The tapping of tiny tools into blocks of mango and rosewood.
The intense concentration of artisans with years of experience or their apprentices looking on with interest.
Intricate designs traced onto to whitewashed surfaces. Planned and beautiful.
That’s how a block print fabric starts, with the block. A piece of art in its own right
If there is more than one colour in the design being carved then numerous blocks will be made. These will be carved separately using the same tracing to ensure they will line up when the printing is done.
For Yogipod designs the Fretwork design uses two blocks to get the two tone look of the design.
Once all of the tracing has been planned the blocks are handed over to the most experienced artisans in the cluster for the carving. Using different size tools and a hammer or metal rods the design is painstakingly carved into the block so that only the areas that are to be printed are left. The level of detail achieved is incredible. If you own a Yogipod item in the filigree flower design just have a look at how delicate that is and imagine it carved into wood!
Moving away from the tapping of tiny tools and towards the rhythmic thump of the printing brings a whole new set of skills.
Each block is inked up in on of these little trolleys and then lined up with an expert eye to the previous print. Difficult enough when it is just a one colour print but once two colours become involved it’s really really tricky!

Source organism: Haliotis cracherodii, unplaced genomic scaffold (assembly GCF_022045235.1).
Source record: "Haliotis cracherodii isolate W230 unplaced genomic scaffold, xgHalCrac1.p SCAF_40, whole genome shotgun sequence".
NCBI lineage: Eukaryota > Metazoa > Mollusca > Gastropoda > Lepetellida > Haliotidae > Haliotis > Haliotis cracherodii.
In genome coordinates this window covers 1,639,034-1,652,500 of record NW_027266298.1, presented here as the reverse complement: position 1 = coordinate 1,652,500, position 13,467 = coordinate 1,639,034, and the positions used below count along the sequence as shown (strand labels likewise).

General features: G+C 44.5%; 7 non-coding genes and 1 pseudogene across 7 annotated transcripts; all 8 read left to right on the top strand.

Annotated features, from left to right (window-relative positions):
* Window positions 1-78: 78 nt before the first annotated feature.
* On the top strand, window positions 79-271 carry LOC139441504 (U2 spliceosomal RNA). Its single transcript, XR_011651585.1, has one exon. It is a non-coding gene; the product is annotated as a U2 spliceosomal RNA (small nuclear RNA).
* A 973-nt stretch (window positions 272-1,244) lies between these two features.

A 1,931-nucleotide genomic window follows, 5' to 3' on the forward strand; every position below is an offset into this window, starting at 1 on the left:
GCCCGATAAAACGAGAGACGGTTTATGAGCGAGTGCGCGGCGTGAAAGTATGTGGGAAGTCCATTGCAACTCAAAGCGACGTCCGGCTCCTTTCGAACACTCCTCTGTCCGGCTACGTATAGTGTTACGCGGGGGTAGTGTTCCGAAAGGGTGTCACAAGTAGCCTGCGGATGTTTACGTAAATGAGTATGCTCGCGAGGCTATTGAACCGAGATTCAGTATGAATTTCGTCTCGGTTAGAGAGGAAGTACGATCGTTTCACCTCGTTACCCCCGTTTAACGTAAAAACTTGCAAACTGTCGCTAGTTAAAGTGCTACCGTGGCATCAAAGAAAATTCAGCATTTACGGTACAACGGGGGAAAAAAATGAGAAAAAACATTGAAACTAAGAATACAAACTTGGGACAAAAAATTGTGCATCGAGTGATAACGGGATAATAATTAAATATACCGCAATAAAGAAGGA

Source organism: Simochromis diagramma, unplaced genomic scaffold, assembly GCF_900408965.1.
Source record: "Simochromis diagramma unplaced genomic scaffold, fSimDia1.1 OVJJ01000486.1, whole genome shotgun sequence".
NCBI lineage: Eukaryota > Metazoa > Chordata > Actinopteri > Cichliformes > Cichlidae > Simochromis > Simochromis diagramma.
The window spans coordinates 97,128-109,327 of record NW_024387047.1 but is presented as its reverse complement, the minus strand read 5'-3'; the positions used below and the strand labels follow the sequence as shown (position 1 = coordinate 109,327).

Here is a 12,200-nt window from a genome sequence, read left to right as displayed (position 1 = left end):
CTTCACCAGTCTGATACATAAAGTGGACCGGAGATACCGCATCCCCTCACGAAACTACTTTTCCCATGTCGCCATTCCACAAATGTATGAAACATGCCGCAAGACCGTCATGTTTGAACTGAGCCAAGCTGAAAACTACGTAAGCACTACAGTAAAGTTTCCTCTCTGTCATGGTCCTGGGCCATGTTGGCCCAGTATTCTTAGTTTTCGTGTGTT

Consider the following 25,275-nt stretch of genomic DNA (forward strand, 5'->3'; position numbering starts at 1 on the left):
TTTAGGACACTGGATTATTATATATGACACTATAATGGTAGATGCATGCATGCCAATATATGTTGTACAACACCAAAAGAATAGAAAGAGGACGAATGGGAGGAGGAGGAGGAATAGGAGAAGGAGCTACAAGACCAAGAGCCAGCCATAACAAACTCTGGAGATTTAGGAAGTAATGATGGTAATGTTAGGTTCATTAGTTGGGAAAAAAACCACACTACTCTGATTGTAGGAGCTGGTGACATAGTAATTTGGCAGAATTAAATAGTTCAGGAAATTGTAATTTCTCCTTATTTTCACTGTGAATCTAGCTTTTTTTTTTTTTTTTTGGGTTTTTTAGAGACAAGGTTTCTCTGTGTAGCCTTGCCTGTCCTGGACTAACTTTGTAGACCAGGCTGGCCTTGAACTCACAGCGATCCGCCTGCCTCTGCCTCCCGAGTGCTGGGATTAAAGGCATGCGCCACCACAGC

Once the printing is done it’s time to be washed to remove excess dye and and to help fix the print to the fabric. This is done in huge baths of water ti give as much movement to the fabric as possible. Many of the dyes used in block printing develop gradually through the washing and drying stage so this is often where you begin to see the true colours develop too
All the fabrics are dried outside in the Jaipur sunshine, meaning the printing is very weather dependent!
The cluster of artisans I work with incorporates all of these stages of printing. All of them are family run operations and often these families have done this work for generations.
By working with a cluster organisation these small businesses can choose the work they want to do rather than moving to work in the larger block printing factories. This keeps the skills and crafts within the villages and helps to keep local villages thriving
I hope you enjoyed this little behind the scenes of the fabric printing. If you have any questions please pop them in the comments below!